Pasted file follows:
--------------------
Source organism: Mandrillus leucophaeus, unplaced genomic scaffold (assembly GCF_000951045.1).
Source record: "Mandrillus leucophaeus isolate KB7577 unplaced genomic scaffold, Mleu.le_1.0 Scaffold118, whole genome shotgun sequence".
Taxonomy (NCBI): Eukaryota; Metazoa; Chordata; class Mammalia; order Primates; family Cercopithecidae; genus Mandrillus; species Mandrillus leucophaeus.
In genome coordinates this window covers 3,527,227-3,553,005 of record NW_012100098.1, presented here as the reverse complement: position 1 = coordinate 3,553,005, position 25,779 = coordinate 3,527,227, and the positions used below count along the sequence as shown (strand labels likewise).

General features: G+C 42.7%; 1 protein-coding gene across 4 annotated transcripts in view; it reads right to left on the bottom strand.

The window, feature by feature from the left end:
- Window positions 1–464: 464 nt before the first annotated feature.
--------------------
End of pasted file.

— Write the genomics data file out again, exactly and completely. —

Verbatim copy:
Source organism: Mandrillus leucophaeus, unplaced genomic scaffold (assembly GCF_000951045.1).
Source record: "Mandrillus leucophaeus isolate KB7577 unplaced genomic scaffold, Mleu.le_1.0 Scaffold118, whole genome shotgun sequence".
Taxonomy (NCBI): Eukaryota; Metazoa; Chordata; class Mammalia; order Primates; family Cercopithecidae; genus Mandrillus; species Mandrillus leucophaeus.
In genome coordinates this window covers 3,527,227-3,553,005 of record NW_012100098.1, presented here as the reverse complement: position 1 = coordinate 3,553,005, position 25,779 = coordinate 3,527,227, and the positions used below count along the sequence as shown (strand labels likewise).

General features: G+C 42.7%; 1 protein-coding gene across 4 annotated transcripts in view; it reads right to left on the bottom strand.

The window, feature by feature from the left end:
- Window positions 1–464: 464 nt before the first annotated feature.